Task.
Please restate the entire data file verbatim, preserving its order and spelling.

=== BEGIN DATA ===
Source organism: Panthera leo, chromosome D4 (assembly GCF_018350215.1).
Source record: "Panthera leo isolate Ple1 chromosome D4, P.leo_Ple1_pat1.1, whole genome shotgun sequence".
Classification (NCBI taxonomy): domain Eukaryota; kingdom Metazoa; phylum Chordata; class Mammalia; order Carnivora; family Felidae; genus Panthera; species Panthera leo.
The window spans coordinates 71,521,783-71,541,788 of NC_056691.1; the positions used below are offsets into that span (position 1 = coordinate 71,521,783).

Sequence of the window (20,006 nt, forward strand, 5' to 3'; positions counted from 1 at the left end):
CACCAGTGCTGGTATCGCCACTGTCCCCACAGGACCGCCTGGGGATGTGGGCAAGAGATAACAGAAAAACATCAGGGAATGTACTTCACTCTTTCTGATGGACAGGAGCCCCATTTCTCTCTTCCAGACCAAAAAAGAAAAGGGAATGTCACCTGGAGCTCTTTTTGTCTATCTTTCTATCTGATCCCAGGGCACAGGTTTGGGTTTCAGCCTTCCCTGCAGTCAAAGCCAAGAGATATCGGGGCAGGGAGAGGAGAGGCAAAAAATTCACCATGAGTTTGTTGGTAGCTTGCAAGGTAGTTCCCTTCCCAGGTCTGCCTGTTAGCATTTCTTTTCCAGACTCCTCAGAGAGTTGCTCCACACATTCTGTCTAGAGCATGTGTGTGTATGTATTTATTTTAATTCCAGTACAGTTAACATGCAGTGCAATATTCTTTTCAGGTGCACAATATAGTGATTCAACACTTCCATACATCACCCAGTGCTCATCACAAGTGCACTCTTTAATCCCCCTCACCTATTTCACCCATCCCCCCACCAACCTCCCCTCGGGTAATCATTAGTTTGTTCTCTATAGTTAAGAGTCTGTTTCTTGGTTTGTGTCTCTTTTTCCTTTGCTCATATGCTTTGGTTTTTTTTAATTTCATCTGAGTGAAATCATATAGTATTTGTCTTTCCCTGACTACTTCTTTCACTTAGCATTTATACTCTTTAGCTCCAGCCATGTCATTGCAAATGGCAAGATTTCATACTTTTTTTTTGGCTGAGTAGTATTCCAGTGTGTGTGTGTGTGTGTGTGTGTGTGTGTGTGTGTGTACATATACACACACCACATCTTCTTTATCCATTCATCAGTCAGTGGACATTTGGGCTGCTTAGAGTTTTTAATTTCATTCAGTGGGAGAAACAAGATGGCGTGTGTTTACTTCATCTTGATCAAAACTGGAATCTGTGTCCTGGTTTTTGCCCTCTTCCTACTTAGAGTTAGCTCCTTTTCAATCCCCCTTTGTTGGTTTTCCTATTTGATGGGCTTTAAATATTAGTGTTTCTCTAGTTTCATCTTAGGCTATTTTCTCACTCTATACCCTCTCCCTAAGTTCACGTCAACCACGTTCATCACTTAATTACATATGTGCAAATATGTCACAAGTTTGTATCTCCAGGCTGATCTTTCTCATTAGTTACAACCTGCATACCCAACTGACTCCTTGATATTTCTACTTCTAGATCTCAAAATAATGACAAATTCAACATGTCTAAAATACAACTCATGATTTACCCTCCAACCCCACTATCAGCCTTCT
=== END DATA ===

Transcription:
Source organism: Panthera leo, chromosome D4 (assembly GCF_018350215.1).
Source record: "Panthera leo isolate Ple1 chromosome D4, P.leo_Ple1_pat1.1, whole genome shotgun sequence".
Classification (NCBI taxonomy): domain Eukaryota; kingdom Metazoa; phylum Chordata; class Mammalia; order Carnivora; family Felidae; genus Panthera; species Panthera leo.
The window spans coordinates 71,521,783-71,541,788 of NC_056691.1; the positions used below are offsets into that span (position 1 = coordinate 71,521,783).

Sequence of the window (20,006 nt, forward strand, 5' to 3'; positions counted from 1 at the left end):
CACCAGTGCTGGTATCGCCACTGTCCCCACAGGACCGCCTGGGGATGTGGGCAAGAGATAACAGAAAAACATCAGGGAATGTACTTCACTCTTTCTGATGGACAGGAGCCCCATTTCTCTCTTCCAGACCAAAAAAGAAAAGGGAATGTCACCTGGAGCTCTTTTTGTCTATCTTTCTATCTGATCCCAGGGCACAGGTTTGGGTTTCAGCCTTCCCTGCAGTCAAAGCCAAGAGATATCGGGGCAGGGAGAGGAGAGGCAAAAAATTCACCATGAGTTTGTTGGTAGCTTGCAAGGTAGTTCCCTTCCCAGGTCTGCCTGTTAGCATTTCTTTTCCAGACTCCTCAGAGAGTTGCTCCACACATTCTGTCTAGAGCATGTGTGTGTATGTATTTATTTTAATTCCAGTACAGTTAACATGCAGTGCAATATTCTTTTCAGGTGCACAATATAGTGATTCAACACTTCCATACATCACCCAGTGCTCATCACAAGTGCACTCTTTAATCCCCCTCACCTATTTCACCCATCCCCCCACCAACCTCCCCTCGGGTAATCATTAGTTTGTTCTCTATAGTTAAGAGTCTGTTTCTTGGTTTGTGTCTCTTTTTCCTTTGCTCATATGCTTTGGTTTTTTTTAATTTCATCTGAGTGAAATCATATAGTATTTGTCTTTCCCTGACTACTTCTTTCACTTAGCATTTATACTCTTTAGCTCCAGCCATGTCATTGCAAATGGCAAGATTTCATACTTTTTTTTTGGCTGAGTAGTATTCCAGTGTGTGTGTGTGTGTGTGTGTGTGTGTGTGTGTGTGTACATATACACACACCACATCTTCTTTATCCATTCATCAGTCAGTGGACATTTGGGCTGCTTAGAGTTTTTAATTTCATTCAGTGGGAGAAACAAGATGGCGTGTGTTTACTTCATCTTGATCAAAACTGGAATCTGTGTCCTGGTTTTTGCCCTCTTCCTACTTAGAGTTAGCTCCTTTTCAATCCCCCTTTGTTGGTTTTCCTATTTGATGGGCTTTAAATATTAGTGTTTCTCTAGTTTCATCTTAGGCTATTTTCTCACTCTATACCCTCTCCCTAAGTTCACGTCAACCACGTTCATCACTTAATTACATATGTGCAAATATGTCACAAGTTTGTATCTCCAGGCTGATCTTTCTCATTAGTTACAACCTGCATACCCAACTGACTCCTTGATATTTCTACTTCTAGATCTCAAAATAATGACAAATTCAACATGTCTAAAATACAACTCATGATTTACCCTCCAACCCCACTATCAGCCTTCT